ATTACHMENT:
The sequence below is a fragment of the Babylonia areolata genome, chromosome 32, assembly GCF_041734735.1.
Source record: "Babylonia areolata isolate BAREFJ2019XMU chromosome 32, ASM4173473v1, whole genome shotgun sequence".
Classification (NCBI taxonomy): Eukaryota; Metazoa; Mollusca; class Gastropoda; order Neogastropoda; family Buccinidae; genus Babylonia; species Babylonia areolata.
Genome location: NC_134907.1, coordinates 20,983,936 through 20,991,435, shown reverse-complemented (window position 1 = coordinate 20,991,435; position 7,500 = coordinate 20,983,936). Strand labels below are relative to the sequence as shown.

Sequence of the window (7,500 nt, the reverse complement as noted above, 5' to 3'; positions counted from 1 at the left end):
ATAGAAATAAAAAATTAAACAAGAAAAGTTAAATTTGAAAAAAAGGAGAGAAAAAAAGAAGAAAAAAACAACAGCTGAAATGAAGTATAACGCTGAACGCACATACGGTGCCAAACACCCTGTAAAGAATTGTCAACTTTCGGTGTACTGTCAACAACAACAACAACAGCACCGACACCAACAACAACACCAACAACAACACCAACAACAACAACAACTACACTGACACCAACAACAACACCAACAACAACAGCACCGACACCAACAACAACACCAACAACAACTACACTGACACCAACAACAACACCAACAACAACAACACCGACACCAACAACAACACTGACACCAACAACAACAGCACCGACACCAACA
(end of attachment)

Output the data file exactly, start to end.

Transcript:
The sequence below is a fragment of the Babylonia areolata genome, chromosome 32, assembly GCF_041734735.1.
Source record: "Babylonia areolata isolate BAREFJ2019XMU chromosome 32, ASM4173473v1, whole genome shotgun sequence".
Classification (NCBI taxonomy): Eukaryota; Metazoa; Mollusca; class Gastropoda; order Neogastropoda; family Buccinidae; genus Babylonia; species Babylonia areolata.
Genome location: NC_134907.1, coordinates 20,983,936 through 20,991,435, shown reverse-complemented (window position 1 = coordinate 20,991,435; position 7,500 = coordinate 20,983,936). Strand labels below are relative to the sequence as shown.

Sequence of the window (7,500 nt, the reverse complement as noted above, 5' to 3'; positions counted from 1 at the left end):
ATAGAAATAAAAAATTAAACAAGAAAAGTTAAATTTGAAAAAAAGGAGAGAAAAAAAGAAGAAAAAAACAACAGCTGAAATGAAGTATAACGCTGAACGCACATACGGTGCCAAACACCCTGTAAAGAATTGTCAACTTTCGGTGTACTGTCAACAACAACAACAACAGCACCGACACCAACAACAACACCAACAACAACACCAACAACAACAACAACTACACTGACACCAACAACAACACCAACAACAACAGCACCGACACCAACAACAACACCAACAACAACTACACTGACACCAACAACAACACCAACAACAACAACACCGACACCAACAACAACACTGACACCAACAACAACAGCACCGACACCAACA